Contract brewing looks to help “homeless” breweries

Vancouver's Factory Brewing is helping to get fledgling beer brands off the ground. Dan Toulgoet photo
Vancouver’s Factory Brewing is helping to get fledgling beer brands off the ground. Dan Toulgoet photo

Contract brewing is part of the beer business that most people know little about. The idea is simple: rather than build your own brewing facility, you pay an existing brewery that has excess capacity to brew your beer for you. It is legal, and the product is generally still considered to be craft beer if it isn’t a so-called “shadow brand” created just to make lots of money. Some of the world’s most highly regarded breweries, such as Mikeller and Evil Twin, operate without brewing facilities of their own.

According to the “Ontario Brewer’s Directory” ( there are 65 contract breweries to go along with more than 200 brick-and-mortar breweries in that province. Here in B.C., however, there have been only a few examples in recent years. Probably the best known is Fuggles & Warlock Craftworks, which started off as a contract brewery paying Dead Frog Brewery to produce its beers before it opened its own facility in Richmond in 2015. Dead Frog also helped Steamworks while it was building its Burnaby facility.

Contract brewing seems to be on the rise here in B.C. as part of the huge boom in new breweries (more than 50 have opened in BC since 2015). It makes sense – after all, a brewery generally costs upwards of $1 million or more to build, so why not start without an actual facility and build up your brand and capital until you can afford to build your own place?

In Vancouver, there are two unique companies that are designed to help contract breweries: Callister Brewing, which opened in 2015 and operates an incubator space for new breweries; and Factory Brewing, a brand new facility with a business model entirely devoted to contract brewing.

Callister is a small-scale operation located just off Clark Drive with a tasting room that serves its own beer along with three other resident breweries that sign up for one-year terms. Arguably, Callister is more of a co-op than a true contract brewery. In its first year, the resident breweries were Real Cask, Superflux (originally Machine Ales) and Brewery Creek. Real Cask stayed on for Year Two, while the other slots were filled by Boombox Brewing and Lightheart Brewing.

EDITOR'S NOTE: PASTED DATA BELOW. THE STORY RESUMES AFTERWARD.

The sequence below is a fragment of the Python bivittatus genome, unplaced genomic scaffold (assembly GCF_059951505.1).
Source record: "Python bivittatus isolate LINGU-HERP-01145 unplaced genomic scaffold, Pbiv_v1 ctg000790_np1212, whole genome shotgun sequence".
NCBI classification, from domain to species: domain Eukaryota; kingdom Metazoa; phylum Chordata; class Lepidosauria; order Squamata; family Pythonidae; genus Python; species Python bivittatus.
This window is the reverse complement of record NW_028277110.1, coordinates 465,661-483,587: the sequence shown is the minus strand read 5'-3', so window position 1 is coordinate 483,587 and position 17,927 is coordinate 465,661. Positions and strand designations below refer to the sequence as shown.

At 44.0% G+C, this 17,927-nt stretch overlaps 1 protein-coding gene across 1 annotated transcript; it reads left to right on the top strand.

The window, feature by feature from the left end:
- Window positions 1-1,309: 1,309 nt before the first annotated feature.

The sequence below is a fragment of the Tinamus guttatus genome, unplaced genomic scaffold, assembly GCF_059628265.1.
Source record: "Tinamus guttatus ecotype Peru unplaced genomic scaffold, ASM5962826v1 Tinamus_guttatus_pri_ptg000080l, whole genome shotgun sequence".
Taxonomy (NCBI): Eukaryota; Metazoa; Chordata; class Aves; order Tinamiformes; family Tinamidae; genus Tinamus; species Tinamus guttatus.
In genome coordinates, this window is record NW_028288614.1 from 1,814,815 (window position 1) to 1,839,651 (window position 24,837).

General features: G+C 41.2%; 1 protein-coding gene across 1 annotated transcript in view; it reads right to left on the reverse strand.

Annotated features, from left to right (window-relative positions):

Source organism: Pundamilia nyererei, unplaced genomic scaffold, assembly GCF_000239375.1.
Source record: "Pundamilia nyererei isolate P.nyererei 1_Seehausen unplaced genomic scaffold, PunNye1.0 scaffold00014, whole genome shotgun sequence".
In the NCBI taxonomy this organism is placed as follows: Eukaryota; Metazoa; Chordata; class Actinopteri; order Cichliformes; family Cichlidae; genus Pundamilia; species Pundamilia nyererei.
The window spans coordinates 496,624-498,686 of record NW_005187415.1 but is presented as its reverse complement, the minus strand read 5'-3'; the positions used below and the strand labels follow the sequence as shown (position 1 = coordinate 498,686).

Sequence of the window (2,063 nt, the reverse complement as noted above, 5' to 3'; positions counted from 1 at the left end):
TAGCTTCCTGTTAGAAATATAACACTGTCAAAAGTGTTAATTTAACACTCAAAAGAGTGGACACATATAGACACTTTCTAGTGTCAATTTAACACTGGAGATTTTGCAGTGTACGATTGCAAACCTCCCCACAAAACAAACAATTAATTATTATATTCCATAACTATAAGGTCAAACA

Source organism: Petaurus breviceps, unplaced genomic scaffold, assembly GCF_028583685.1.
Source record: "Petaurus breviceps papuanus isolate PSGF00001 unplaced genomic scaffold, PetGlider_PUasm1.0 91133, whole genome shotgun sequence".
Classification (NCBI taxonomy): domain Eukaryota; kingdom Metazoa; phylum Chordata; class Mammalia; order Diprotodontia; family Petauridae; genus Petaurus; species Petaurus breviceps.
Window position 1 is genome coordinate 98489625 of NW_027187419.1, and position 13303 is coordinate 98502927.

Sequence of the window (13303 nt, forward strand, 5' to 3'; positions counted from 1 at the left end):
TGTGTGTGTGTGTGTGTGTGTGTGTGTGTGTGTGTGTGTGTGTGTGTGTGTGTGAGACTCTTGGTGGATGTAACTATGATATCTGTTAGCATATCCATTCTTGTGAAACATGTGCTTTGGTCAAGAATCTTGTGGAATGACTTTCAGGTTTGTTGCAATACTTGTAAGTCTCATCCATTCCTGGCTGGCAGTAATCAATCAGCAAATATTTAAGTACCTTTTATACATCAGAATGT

For Adam Henderson and Matt Kohlen, co-founders of Superflux, Callister was the perfect opportunity to explore the idea of starting a brewery.

“We began without too much in terms of plans,” Henderson admits, adding that he is quite busy with his other business, Copper & Theory, a craft beer distribution company.

“Nobody else there was really making IPAs,” he says. “I don’t know if you’ve heard, but they’re very popular. Half of the time people would say ‘What’s your IPA?’ so we got some notoriety and we learned how to dry hop pretty well, I think.”

After their year at Callister, however, they realized they needed to brew bigger batches of beer to continue to grow their business and meet demand. Superflux next worked with Dogwood Brewing for about five months, and now is beginning to work with Strathcona Brewing.

“We are not just making a brand to sell,” Henderson insists. “We’re putting our knowledge of how beer is made, our love of what we want to see be made – we’re putting that into it. Where your beer is made is important to a degree. Ultimately, what’s important is how it’s made and if a drinker likes it. It shouldn’t matter to the drinker. We’re doing our job if it doesn’t.”

Henderson and Kohlen intend to open their own brewery, hopefully within the next couple of years. Meanwhile, Boombox seems to have picked up the IPA gauntlet at Callister. At the B.C. Beer Awards last October, it won third place out of 58 entries in the competitive North American IPA category for its Ultra Deluxe IPA, and also took home the CBC People’s Choice Award for its Pablo Esco Gnar IPA, a Northeast IPA that was brewed in collaboration with Superflux.

Factory Brewing’s business model is all about making beer for other breweries. Located near Strange Fellows Brewing in East Vancouver, it will be working with several local companies, including Doan’s Craft Brewing Co., which opened in 2015 in what was Powell Street Craft Brewery’s original location. That building’s footprint only allowed for a very small brewhouse, which has been challenging.

“We wanted to get into this industry more than anything, and this was the perfect scenario to get our foot in the door,” Evan Doan says, but acknowledges that “the past year has been a huge struggle to make enough money to continue growing here. So Factory is a dream come true for us.”

Factory will brew and package Doan’s core brands – Rye IPA, Rye Stout and Kolsch – while Doan’s will brew beer for two new series at their own facility: the 1830 Series, which will include “the beers we’ve always wanted to brew but never have been able to;” and the Fun Time series, which will feature collaborations with other breweries.

Expect to see several other smaller breweries from B.C. making using of Factory’s services in the very near future.



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